• people sense God as suffusing the world with Divinity.

Jewish renewal is "maximalist" about Judaism — that is, applies Judaism in many down-to-earth life-dimensions (food, money, sex, health, politics, etc.) as well as to prayer, festivals, and Torah-study.

Many Jewish-renewal participants think we are entering/ creating a profoundly different period of Jewish life, as different from Rabbinic Judaism as Rabbinic Judaism was/ is from Biblical Judaism. This view is based on the sense that Modernity has challenged Rabbinic Judaism as profoundly as Hellenism challenged Biblical Judaism, and that this challenge demands as profound a transformative response.

Indeed, some feel that this challenge is not a mere accident of history but part of the emerging presence of the Divine in the universe. For this reason, many practitioners of Jewish renewal sense that God is calling on us to move away from old ways of connecting with God as King and Judge, toward metaphors that are much more intimate — Breath of Life, for example — and toward a whole new paradigm of Jewish life in all its dimensions:

  • New words of prayer, and more embodied forms of prayer;
  • New ethics for sexuality;
  • New "eco-kosher" practices to help heal the wounded earth;
  • New efforts toward mutual respect between the Jewish people and other peoples and paths, in the world at large and in the Land of Israel;
  • New efforts to carry Jewish wisdom into the public sphere.

Both Jewish renewal and what might be called "Jewish restoration" (the baal tshuvah movement, etc.) are critical of many aspects of Modernity — particularly the Modern urge to constrict religious expression, to shatter communities, and to conquer the earth.

Jewish renewal differs from "Jewish restoration" in trying to absorb into Torah the Divine truths embodied in some aspects of Modernity — such as the equality of women and a peaceful contact with Buddhism, feminist spirituality, and eco-philosophy — and go forward, rather than reject as much as possible of Modernity and return to the past.

Several important resources:

Two major Websites with rich information about Jewish renewal:

Shalom Center Website www.theshalomcenter.org
ALEPH Website www.aleph.org

Some books and some authors, that I suggest for Jewish-renewal reading:

Zalman Schachter-Shalomi's Paradigm Shift (Jason Aronson), a collection of crucial essays on crossing the river into a new form of Judaism for the 21st century and far beyond. Spiritual Intimacy, on the relationship between psychotherapy and the Hassidic encounter between Rebbe and Hassid; and From Aging to Sage-ing on the spiritual growth of elders, and how they can share their wisdom. Jonathan Omer-Man and Shohama Wiener, eds, Worlds of Jewish Prayer & The 58th Century (Jason Aronson). Both collections of essays by students of Reb Zalman, pointing new directions in the "new paradigm" of Judaism.

Michael Lerner's Jewish Renewal (Putnam), psychologically rooted analysis of the God of love and why the Bible sometimes portrays God as cruel. The book moves into a political analysis of modern malaise and how to draw on religious spiritual practice to heal society.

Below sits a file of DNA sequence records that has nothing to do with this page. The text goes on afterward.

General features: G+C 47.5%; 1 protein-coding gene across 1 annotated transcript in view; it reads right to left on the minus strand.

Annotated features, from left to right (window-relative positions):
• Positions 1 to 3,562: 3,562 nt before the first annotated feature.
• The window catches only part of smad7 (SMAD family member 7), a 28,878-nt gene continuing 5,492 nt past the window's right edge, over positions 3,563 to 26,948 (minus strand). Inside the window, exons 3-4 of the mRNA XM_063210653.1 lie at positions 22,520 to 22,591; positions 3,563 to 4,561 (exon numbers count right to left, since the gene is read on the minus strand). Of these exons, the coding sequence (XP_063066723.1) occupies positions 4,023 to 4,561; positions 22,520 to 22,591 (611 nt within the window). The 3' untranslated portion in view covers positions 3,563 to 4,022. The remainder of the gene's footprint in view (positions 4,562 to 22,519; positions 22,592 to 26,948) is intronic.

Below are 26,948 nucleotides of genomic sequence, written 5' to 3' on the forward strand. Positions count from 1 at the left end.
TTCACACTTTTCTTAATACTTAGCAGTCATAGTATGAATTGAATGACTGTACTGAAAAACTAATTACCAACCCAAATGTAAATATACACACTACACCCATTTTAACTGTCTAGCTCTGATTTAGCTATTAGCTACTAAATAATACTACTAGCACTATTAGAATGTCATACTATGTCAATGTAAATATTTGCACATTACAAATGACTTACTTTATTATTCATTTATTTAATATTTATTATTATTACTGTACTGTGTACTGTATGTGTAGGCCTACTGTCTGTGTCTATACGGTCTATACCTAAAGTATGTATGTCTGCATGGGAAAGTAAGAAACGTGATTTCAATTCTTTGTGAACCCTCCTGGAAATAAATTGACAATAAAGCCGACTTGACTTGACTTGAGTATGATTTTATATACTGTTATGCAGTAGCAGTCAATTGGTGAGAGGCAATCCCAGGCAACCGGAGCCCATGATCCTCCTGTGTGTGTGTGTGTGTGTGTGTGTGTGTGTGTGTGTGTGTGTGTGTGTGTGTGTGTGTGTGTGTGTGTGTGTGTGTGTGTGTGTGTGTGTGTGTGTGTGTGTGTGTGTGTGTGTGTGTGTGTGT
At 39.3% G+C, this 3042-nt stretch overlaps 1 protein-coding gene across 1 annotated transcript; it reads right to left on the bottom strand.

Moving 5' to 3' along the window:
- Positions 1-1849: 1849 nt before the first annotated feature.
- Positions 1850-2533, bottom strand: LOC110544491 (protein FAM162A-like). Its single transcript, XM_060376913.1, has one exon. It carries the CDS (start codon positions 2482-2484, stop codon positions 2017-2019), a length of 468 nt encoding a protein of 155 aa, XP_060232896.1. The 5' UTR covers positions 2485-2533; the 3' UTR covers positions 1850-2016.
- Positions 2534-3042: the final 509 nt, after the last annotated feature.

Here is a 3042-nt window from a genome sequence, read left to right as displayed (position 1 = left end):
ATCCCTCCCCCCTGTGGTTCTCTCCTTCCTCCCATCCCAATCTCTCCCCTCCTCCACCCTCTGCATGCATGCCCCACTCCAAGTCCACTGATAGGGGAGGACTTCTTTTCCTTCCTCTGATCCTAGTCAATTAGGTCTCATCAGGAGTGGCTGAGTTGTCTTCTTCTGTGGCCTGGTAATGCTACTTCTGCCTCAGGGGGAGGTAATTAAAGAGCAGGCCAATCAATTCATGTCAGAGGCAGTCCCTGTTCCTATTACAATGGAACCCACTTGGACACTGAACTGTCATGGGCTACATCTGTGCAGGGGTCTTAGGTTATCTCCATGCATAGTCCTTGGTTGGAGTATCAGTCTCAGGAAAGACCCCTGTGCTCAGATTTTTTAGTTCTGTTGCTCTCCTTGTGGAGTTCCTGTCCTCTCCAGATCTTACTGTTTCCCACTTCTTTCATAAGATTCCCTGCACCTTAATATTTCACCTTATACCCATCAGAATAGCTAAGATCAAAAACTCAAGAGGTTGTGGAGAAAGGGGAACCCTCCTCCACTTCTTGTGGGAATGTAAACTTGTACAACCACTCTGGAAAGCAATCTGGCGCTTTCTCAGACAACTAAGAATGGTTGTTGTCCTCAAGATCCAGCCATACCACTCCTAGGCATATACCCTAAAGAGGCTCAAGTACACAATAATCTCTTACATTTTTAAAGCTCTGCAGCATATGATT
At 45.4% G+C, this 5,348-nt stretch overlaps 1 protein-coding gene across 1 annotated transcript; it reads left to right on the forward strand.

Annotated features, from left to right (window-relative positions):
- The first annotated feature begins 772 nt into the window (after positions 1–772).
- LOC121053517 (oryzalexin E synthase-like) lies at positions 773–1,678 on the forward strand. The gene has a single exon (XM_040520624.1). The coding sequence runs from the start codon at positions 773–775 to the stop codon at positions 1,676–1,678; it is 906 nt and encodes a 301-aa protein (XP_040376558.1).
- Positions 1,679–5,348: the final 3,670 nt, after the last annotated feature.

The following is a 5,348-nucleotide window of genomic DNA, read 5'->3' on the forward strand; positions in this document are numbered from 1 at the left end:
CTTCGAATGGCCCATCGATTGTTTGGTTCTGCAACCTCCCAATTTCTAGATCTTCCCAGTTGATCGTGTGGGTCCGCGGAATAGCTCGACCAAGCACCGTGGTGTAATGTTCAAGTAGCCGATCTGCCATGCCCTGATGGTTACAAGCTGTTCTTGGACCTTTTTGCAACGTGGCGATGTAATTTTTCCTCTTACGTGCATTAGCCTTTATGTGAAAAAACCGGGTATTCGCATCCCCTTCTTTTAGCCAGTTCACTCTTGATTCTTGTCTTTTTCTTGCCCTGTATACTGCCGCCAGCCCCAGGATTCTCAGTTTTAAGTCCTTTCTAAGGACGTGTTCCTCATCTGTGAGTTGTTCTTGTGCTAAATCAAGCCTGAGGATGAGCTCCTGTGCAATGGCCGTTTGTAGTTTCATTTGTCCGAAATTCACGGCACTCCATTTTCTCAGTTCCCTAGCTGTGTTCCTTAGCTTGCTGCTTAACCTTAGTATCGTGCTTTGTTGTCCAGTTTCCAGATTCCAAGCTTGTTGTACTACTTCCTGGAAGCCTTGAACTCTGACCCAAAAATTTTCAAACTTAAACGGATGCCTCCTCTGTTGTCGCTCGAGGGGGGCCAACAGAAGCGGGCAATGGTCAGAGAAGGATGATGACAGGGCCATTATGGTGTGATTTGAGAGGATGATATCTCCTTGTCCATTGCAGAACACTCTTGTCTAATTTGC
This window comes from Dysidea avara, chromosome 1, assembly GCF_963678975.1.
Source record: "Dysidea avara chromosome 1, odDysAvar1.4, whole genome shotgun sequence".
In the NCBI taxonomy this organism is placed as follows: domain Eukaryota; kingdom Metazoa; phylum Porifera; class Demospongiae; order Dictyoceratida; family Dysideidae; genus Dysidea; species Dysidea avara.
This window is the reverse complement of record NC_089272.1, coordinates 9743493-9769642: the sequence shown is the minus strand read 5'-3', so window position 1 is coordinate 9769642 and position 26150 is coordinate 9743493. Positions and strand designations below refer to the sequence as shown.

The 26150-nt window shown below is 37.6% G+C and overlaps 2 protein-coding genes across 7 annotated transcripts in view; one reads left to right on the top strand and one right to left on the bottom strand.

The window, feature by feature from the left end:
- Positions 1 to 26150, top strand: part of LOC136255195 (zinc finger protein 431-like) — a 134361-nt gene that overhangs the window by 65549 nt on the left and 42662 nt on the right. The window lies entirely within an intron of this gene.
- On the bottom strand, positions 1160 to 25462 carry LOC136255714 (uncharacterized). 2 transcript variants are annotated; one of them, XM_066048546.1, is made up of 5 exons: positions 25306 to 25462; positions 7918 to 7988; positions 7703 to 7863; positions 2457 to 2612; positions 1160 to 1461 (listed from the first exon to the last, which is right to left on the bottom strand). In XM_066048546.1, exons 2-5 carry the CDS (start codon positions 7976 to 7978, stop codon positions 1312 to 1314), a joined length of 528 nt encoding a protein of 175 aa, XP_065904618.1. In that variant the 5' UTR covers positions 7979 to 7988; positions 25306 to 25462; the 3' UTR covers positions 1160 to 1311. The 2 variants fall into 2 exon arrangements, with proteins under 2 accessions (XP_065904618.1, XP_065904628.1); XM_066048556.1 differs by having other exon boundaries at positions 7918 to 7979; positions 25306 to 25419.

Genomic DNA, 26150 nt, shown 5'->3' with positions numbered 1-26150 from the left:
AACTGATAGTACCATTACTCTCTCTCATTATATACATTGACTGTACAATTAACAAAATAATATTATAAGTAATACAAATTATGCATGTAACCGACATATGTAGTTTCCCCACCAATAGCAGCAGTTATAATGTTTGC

Judith Plaskow, Standing Again at Sinai (Harper San Francisco), Rachel Adler, Engendering Judaism (Jewish Publication Society).

These two are the most important guides toward a theory and practice of feminist Judaism.

Arthur Waskow's works of "feminist hasidism," integrating theory/ theology with practice in the world: Especially Godwrestling — Round 2 (Jewish Lights, Woodstock, Vt) on the changing faces of Torah as renewal communities wrestle and dance with it. Also Down-to-Earth Judaism (Morrow), Seasons of Our Joy (Beacon), Trees, Earth, & Torah (Jewish Publ. Soc.), Torah of the Earth (Jewish Lights), and Waskow & Phyllis Berman, A Time for Every Purpose Under Heaven (Farrar Straus & Giroux, forthcoming).

Three books on the movement for Jewish renewal:

Rodger Kamenetz's Stalking Elijah and The Jew in the Lotus (both, Harper San Francisco). The first, the story of the more mystical and meditative aspects of Jewish renewal; the second, the story of the meeting between Rabbis & the Dalai Lama and its deeper meaning and results.

Judy Petsonk's Taking Judaism Personally (Free Press); story of her life-journey into jewish renewal.

And two books of midrashic fiction:

Marge Piercy's He She and It (Knopf), a novel set in mid-21st century, with a vision of a free Jewish-renewal community, free humans and a free android/golem, in a sea of corporate feudalism.

Phyllis Berman & Arthur Waskow, Tales of Tikkun (Jason Aronson).

Writings (for a much fuller book list, see my essay, READER'S GUIDE TO JEWISH RENEWAL & TIKKUN OLAM ) by Arthur Green, Jeffrey Dekro, Rami Shapiro, David Cooper, Larry Kushner, Shefa Gold, Peter Pitzele, Liz Koltun, Rebecca Alpert, Susannah Heschel, Debra Orenstein, Ellen Umansky, David Cooper, Christi Balka & Andy Rose, Anne Brener, Nan Fink, Simcha Raphael, Ari Elon, Ellen Frankel, Naomi Hyman, among many others.

Audiotapes and videotapes by Shefa Gold, Marcia Prager, Reb Zalman, Yaakov Gabriel, Hanna Tiferet Siegel, David Shneyer, Yitzhak Husbands-Hankin, Atzilut, Rayzel Raphael, Miraj, David & Shoshana Cooper, and Aryeh Hirschfield, among others.

The journals New Menorah, Tikkun, Lilith, Bridges, Kerem, Pumbedissa.

Jewish and Interfaith Topics: